Tamir Rice was only 12 years old, but his size apparently made him look much older, as Cuyahoga County Prosecutor Timothy McGinty told reporters Monday. That disturbing quote from McGinty's announcement encapsulated everything that was wrong with the grand jury's decision not to pursue Rice's case further, compounding a year of angry protest from activists, who have argued that police officers acted rashly in shooting the unarmed black boy last November. During the press conference, McGinty reiterated the department's claim that the two officers had not acted criminally.
"... Both Tamir and the rookie officer [who shot him] were no doubt frightened," said McGinty, adding that Rice had been warned that "his pellet gun might get him into trouble that day." Assistant Cuyahoga County Prosecutor Matthew Meyer later repeated those claims, citing Rice's pant and shoe size as proof that he did not appear to be 12 years old. "[Rice] was 5-foot-7, weighed 175 pounds, and wore a men's XL jacket," he explained.
Social media exploded. "Another instance of projecting size/strength on a black victim," wrote one Twitter user, angrily noting that prosecutors seemed to be engaging in victim blaming "to the nth degree." Another user mocked the idea of investigators using Rice's size as an excuse, remarking darkly, "So if Tamir Rice was a few inches shorter and a few pounds lighter, his killer cop would be prosecuted?"
The firestorm only snowballed from there, with Al Jazeera America news producer Ned Resnikoff quickly pointing out that the trend of police viewing young black men as much older and less-innocent than their white counterparts was not new. "As noted after prior shootings, studies [have shown] cops are likelier to perceive black boys as being older than they are," he wrote on Twitter, citing a March 2014 study by the American Psychological Association. The study, which was conducted by the University of California, Los Angeles, indicated that black teens were "likely to be mistaken as older, be perceived as guilty, and face police violence if accused of a crime," and confirmed that police were often unconsciously biased against black communities in general.
"Children in most societies are considered to be in a distinct group with characteristics such as innocence and the need for protection," said study author Phillip Atiba Goff, PhD, in a statement that month. "Our research found that black boys can be seen as responsible for their actions at an age when white boys still benefit from the assumption that children are essentially innocent."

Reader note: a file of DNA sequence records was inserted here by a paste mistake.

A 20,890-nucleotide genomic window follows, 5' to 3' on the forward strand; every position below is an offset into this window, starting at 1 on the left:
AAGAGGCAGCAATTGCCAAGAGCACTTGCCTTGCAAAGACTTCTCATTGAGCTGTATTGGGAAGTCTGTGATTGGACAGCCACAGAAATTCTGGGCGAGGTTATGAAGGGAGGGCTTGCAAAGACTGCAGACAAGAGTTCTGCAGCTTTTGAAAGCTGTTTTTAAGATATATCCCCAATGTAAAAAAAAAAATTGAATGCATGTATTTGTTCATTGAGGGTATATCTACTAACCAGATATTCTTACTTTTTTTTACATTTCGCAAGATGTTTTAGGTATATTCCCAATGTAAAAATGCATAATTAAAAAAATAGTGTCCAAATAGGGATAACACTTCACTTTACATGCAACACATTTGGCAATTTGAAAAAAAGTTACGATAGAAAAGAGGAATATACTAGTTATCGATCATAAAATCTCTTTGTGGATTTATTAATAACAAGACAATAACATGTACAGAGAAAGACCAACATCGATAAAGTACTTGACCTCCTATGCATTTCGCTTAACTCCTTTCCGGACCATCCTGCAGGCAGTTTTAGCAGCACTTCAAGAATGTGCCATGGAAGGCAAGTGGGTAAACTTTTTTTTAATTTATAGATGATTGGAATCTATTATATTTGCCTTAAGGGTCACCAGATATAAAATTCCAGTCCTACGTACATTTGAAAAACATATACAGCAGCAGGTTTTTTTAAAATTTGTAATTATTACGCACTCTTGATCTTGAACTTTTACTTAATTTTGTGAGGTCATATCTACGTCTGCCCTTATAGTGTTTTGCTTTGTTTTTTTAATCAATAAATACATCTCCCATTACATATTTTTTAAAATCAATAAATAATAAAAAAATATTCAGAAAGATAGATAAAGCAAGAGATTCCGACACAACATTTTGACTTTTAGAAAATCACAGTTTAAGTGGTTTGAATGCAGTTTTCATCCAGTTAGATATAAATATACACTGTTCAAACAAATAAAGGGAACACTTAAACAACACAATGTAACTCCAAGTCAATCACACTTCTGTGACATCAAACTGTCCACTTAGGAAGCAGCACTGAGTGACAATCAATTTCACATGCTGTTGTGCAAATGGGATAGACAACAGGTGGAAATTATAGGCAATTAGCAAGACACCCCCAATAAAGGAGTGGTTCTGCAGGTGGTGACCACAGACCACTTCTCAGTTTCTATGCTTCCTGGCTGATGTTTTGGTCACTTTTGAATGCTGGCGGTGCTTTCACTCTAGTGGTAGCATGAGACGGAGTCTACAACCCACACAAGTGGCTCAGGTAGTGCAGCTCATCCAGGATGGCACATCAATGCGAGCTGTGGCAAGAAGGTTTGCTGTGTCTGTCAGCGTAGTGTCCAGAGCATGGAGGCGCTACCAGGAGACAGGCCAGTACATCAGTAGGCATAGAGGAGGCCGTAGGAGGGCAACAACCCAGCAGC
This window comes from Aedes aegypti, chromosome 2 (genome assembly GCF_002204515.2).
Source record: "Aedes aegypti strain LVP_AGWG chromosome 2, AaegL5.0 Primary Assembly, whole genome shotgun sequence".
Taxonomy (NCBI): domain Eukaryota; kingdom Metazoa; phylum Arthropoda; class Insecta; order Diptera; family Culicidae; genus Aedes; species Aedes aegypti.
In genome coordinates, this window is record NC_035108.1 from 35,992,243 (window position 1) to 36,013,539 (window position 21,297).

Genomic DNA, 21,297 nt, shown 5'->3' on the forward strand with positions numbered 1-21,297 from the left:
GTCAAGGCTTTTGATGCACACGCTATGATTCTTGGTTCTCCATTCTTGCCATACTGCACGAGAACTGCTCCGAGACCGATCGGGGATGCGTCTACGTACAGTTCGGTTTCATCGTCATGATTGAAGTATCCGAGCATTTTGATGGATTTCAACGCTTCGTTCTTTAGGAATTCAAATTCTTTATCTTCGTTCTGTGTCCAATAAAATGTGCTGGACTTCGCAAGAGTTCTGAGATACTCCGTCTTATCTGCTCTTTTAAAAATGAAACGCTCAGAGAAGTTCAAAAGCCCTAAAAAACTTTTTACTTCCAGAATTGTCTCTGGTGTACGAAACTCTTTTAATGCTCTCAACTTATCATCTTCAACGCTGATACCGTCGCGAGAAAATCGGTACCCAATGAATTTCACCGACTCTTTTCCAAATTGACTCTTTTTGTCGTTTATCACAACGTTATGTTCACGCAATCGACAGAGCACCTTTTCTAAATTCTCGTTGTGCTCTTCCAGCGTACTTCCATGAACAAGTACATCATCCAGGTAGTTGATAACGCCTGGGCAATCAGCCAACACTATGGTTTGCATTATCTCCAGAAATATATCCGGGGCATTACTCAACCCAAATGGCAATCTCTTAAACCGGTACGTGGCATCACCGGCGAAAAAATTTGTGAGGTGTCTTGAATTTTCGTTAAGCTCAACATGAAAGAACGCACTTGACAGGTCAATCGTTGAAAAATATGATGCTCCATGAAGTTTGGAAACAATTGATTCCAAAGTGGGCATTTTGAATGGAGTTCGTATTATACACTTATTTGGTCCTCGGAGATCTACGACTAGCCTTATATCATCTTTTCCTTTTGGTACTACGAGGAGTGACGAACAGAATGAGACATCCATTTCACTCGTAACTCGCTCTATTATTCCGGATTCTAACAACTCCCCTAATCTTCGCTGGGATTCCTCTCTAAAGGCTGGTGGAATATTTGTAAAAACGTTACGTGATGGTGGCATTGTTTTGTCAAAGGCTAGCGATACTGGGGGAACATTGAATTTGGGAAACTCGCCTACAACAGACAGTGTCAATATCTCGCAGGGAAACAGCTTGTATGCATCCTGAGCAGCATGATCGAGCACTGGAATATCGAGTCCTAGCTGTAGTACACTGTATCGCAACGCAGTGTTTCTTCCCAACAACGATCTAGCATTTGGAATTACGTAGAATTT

During Monday's press conference, prosecutors seemed to fall under that same umbrella of unconscious discrimination. "Simply put, given this perfect storm of human error," said McGinty, explaining that Rice, who had been pointing his pellet gun at various passersby in the hours before his death, had likely been attempting to hand over his toy when he was shot by police. "[This type of shooting] should never happen again," he added, urging toy manufacturers to stop producing realistic-looking handgun replicas.
On Monday, prosecutors also alleged that the disconnect between the information that was given to dispatchers by the 911 caller — that Rice was a "juvenile" and that the gun was likely "a fake" — and the information the dispatcher subsequently passed on to police had contributed to the tragic outcome of the incident. "Had the officers been aware of these qualifiers," said Meyers, "lives may not have been put at stake."
While police and prosecutors have thus far attempted to show exactly why the two officers involved in the Tamir Rice case were not responsible for his death, their own comments revealed an inherent and underlying flaw in the system — one that came tragically came to a head last November, and could prove difficult to remedy in the coming days.
"Tamir's family is saddened and disappointed by this outcome — but not surprised," wrote Rice family attorney Subodh Chandra in a statement following the press conference. She then urged the public to continue its demonstrations. "We renew our request that the Department of Justice step in to conduct a real investigation into this tragic shooting of a 12-year-old child."